Protecting Your Fridge from Hackers: Security and the Internet of Things – Built In Austin

Internet of Things

The Internet of Things (IoT) is here, and it’s not going away. 

Just ask Eric Murphy, vice president of security at Workrise, who estimates that there are as many as 46 billion IoT devices in the world. As the security head of a company connected to a wide variety of industries, he has to keep an eye on emerging trends — and emerging security threats.

“There are more IoT devices than human beings on the planet,” said Murphy. “They power consumer products, industrial machinery, fleet and logistics, and infrastructure.” With such ubiquity, though, comes a surge of security risks.

Since IoT devices have such low-power, low-complexity computers, they cannot have built-in security measures — leaving them highly susceptible to hacking. This is the basis of botnets, which are huge networks of IoT devices that can be coordinated into powerful DDoS attacks. Without proper security measures, an IoT network is a data breach time bomb. Thankfully, there are steps people can take to prevent this.

The best way to keep IoT devices safe is to use what Murphy calls “zero-trust principles.” Networks need to treat each device attempting to connect with suspicion and require authentication each time any device connects. This can be done with two-factor authentication or an IoT gateway — a physical or digital platform that IoT devices have to pass through — among other security measures. This is, of course, on top of basic internet safety, such as changing default passwords and only connecting trusted devices to a network.

The Internet of Things is an incredibly promising phenomenon. With it, our lives can become more efficient, convenient and even safe — especially when used in fields like manufacturing and healthcare. As such, it’s important to know and utilize reliable security measures to help the Internet of Things live up to its full potential. Workrise Vice President of Security Eric Murphy talked to Built In Austin about how to realize that potential by protecting IoT networks from security threats.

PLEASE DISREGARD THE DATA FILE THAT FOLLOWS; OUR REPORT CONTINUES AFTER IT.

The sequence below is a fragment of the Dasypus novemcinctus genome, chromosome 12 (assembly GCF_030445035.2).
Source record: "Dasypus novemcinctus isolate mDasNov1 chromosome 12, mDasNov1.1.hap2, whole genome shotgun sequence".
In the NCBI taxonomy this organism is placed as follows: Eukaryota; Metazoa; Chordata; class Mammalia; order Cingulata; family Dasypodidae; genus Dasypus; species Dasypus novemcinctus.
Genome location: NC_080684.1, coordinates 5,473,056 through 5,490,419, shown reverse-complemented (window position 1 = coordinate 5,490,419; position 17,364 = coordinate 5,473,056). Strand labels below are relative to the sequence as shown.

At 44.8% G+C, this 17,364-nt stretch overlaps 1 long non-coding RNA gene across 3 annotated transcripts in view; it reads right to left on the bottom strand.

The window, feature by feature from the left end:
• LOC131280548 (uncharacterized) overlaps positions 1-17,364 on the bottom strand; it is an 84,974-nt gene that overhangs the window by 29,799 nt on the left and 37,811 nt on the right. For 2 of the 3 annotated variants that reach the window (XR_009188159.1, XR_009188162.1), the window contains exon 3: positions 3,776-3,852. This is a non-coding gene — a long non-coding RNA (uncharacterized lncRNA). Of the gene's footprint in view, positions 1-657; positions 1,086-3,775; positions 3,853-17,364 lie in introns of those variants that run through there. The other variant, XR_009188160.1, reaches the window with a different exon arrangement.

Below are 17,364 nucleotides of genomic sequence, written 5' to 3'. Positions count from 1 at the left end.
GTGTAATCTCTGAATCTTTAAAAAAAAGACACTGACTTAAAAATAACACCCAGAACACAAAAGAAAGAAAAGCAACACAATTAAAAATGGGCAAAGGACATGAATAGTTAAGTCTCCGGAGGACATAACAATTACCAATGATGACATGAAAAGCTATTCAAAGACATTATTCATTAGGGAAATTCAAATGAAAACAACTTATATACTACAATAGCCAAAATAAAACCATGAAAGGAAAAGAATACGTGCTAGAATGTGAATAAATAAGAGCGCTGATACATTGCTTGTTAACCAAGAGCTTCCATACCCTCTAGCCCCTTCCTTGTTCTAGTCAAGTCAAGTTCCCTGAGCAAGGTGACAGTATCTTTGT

Some examples of IoT devices:

  • Smart watches that monitor physical activity.
  • Smart homes that use an app to control lights and appliances.
  • Agricultural equipment that monitors soil temperature, moisture and wind speed.

On Security: There are more IoT devices in 2021 — 46 billion — than there are humans on the planet! They power consumer products, industrial machinery, fleet and logistics, and infrastructure. 

IoT devices are inherently insecure as they are built with low-cost components, baked-on firmware and unmonitored supply chains. IoT botnets — such as Mozi, HeH and Hide’n’seek — are on the rise, with no signs of slowing down. Future forecasts indicate that IoT devices will reach 125B devices by the end of 2030. This represents a significant risk to any business as threat actors continue to target IoT devices with evolving capabilities. 

A good first step in reigning in devices is to follow zero-trust principles: leveraging segmentation, establishing IoT gateways and including IoT in the patch management processes. This enables businesses to obtain the right kind of visibility, which empowers them to make the best security-centric choices for their business.

Eric Murphy is the vice president of security at Workrise, a workforce management company.



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